Book - The Art of Unit Testing, 2nd Edition - Roy Osherove

3 minute read


Some weeks ago I finished reading The Art of Unit Testing by Roy Osherove. I really loved and I wanted to do a summary but I’ve been lazy lately busy with the calculators. As usual, the summary is in Books collection but I’ll do a more detailed one here.

Reading this books has been humbling, I learned about some mistakes I have been making. Also the importance to calling things by their name.

Key learnings/reminders 🔑

Unit vs Integration

I was taught, when I started doing test that a unit test was only meant to cover a method. That’s not completely true. Let’s define a Unit of work. A Unit of Work can span as little as a single method and up to multiple classes and functions to achieve its purpose. It’s completely ok to have a unit tests that implies a method that calls other method in another class as long as is the same Unit of Work.

I needed to clarify the Unit of Work concept so now we can define the difference between unit test and integration test.

  • Unit tests isolate the unit of work from its dependencies so that they’re consistent in their results and can easily control and simulate any aspect of the unit’s behavior.
  • Integration testing is testing a unit of work without having full control over all of it and using one or more of its real dependencies, such as time, network, database, threads, random number generators, and so on.

Fakes - Stubs and Mocks

Again, when I first learned testing, I just created “mocks” and then setup them to return what I needed in some cases. In other cases, I verified what parameters they were called with. Well, the tests could be working but I didn’t really know what I was doing completely.

When you setup an object to return something, what you are using is an Stub. When you verify an object has been called, what you are using is a Mock.

If you want to refer to both type of objects (Stub and Mock) then you should call them Fakes.

In my defense, I will say I tend to use Moq as testing framework and there they use Mock name for both Stubs and Mocks, contributing to my confussion.

Types of tests

This is something I knew but never put a name of it. Types of tests, let’s go over them even if I think the names are pretty self-explanatory.

  • Value based testing - We verify the returned value is the expected one.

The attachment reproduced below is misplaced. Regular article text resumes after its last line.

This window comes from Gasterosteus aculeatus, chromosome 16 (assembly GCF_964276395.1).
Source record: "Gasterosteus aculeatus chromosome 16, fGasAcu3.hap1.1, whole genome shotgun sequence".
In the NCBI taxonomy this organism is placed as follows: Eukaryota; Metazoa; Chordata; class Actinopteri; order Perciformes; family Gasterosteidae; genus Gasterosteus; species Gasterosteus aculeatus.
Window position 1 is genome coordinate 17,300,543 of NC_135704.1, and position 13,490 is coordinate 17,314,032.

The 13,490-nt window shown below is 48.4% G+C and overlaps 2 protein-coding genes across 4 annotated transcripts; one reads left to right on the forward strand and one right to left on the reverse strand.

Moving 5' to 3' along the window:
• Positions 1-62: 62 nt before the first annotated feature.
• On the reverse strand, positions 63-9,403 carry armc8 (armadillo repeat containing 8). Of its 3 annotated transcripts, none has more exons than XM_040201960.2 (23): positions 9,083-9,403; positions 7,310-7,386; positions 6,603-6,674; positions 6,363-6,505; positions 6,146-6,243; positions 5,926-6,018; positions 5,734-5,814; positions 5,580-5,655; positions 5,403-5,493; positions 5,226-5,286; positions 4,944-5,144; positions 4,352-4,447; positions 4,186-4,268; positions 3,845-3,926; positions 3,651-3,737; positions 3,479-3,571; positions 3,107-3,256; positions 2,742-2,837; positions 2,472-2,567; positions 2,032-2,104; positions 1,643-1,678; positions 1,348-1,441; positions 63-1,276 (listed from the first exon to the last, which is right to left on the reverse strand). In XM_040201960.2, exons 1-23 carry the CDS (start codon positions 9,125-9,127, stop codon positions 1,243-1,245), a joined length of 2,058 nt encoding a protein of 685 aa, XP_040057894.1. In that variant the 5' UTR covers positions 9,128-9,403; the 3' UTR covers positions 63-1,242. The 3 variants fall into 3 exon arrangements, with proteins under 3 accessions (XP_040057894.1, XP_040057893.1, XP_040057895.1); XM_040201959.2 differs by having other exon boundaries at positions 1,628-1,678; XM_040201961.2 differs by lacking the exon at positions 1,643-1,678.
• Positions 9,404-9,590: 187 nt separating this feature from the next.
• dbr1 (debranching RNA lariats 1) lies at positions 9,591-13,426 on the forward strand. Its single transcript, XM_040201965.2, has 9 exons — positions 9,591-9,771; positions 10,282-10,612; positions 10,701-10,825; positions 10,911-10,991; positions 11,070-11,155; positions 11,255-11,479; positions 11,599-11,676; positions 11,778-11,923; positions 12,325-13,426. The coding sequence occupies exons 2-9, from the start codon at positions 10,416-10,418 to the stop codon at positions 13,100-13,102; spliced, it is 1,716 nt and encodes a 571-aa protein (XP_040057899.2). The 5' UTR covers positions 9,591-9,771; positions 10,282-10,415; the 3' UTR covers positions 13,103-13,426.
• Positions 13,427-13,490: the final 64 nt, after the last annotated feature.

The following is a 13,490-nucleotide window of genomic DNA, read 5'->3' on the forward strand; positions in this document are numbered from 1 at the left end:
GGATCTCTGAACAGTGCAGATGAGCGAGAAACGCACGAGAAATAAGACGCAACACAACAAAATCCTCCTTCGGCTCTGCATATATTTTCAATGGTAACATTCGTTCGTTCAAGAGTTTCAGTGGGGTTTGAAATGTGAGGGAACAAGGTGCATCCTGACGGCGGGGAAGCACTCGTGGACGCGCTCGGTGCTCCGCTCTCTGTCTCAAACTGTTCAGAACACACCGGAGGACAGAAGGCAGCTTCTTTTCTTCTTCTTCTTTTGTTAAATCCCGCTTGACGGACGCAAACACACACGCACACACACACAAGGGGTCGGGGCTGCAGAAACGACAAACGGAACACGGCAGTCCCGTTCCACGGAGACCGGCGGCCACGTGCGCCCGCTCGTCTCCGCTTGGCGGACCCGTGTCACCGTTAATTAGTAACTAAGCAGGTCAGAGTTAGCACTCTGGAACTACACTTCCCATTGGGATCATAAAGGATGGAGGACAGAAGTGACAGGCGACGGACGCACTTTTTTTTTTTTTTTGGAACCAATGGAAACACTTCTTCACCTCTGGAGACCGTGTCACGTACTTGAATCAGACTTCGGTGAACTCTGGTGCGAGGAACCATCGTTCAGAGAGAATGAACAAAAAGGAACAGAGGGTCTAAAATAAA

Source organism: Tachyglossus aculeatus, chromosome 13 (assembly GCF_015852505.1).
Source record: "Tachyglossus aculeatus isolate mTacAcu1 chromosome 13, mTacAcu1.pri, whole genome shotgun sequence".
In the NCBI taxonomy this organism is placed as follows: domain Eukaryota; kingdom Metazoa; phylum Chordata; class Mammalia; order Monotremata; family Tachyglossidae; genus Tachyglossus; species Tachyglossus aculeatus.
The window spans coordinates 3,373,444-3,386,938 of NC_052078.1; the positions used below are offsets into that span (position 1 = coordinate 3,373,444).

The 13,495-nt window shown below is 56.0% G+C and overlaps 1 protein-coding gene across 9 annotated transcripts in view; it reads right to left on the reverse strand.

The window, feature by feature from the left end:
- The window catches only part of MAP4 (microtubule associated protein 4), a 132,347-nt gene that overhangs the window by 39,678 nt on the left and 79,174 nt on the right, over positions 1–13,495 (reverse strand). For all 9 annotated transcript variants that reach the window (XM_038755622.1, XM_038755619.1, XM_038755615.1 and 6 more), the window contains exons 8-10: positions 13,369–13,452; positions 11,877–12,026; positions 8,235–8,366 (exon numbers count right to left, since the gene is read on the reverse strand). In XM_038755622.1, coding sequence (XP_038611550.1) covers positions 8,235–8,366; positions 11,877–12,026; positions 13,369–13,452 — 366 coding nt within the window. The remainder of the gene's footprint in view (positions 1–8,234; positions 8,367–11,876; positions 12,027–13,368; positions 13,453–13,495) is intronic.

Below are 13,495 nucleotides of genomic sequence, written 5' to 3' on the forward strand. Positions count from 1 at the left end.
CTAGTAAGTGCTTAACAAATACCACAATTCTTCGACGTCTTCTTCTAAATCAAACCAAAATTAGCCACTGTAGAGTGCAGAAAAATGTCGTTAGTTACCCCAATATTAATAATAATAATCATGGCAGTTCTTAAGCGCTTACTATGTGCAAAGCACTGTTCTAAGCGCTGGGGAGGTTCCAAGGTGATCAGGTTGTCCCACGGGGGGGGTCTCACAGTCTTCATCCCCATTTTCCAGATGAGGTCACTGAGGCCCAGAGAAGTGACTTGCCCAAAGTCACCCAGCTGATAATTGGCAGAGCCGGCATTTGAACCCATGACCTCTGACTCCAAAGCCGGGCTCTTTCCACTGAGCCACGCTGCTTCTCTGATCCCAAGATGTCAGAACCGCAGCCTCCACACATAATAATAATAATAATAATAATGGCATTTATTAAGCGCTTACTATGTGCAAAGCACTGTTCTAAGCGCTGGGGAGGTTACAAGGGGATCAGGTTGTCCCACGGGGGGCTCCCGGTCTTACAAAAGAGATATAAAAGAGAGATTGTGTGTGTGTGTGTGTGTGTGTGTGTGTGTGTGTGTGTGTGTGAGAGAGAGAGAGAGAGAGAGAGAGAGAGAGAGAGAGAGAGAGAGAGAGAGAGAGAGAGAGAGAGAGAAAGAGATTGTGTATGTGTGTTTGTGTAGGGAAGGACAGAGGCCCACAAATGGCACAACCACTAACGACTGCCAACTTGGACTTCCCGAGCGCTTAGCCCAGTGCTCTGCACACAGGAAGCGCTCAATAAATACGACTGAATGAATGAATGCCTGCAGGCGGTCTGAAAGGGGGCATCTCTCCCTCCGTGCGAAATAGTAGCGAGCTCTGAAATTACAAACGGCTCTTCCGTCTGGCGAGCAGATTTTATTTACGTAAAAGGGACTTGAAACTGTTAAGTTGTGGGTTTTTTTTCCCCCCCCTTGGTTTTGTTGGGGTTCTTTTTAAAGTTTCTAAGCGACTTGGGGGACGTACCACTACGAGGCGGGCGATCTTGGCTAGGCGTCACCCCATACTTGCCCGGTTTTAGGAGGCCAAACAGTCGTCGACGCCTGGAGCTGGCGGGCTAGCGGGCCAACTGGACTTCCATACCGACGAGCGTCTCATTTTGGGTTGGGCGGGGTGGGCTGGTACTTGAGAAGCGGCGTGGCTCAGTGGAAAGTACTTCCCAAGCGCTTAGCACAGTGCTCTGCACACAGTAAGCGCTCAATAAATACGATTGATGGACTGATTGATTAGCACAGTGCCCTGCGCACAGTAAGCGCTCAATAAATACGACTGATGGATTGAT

• State Based testing - We verify the state has changed as expected. Maybe a boolean property of the class.
  • Interaction testing - We verify that after calling a method, another method is called somewhere (usually verified with Mocks).

If possible, is preferable to do value based testing. If not possible, then state based. The least desirable since it’s the harder to test, interaction testing.

Test only one concern

Tests should not have any logic. Conditional expressions, loops, etc. are a smell. But more important, test should cover only one concern. Ideally, each test should have only one Assert, failing only for one reason. How often have you asserted in the same test that the value returned is correct AND that the result is logged? Better to do two tests.

Another smell, having more than one Mock. Said with other words, having more than one fake verifying a behaviour. If you need two, create two tests. Again, in Moq it can get confusing because Stubs are called “Mocks”.

Last example, doing an Assert for each property of an object, is much better to an expected object and compare only once with an Assert.

Setup methods with too much configuration

Setup methods should only have code that applies to ALL tests in the current class. I’m guilty as charged of puting to much stuff in the Setup method. The key idea to remember: Each test should setup its own mocks and stubs, not needing to jump to the setup to understand.


As a closing, when writing tests we should try to make it “FICC compliant”. The FICC properties are: fast, isolated, configuration-free, and consistent. If it’s hard to write such a test, or if it takes a long time to write it, the system isn’t testable.

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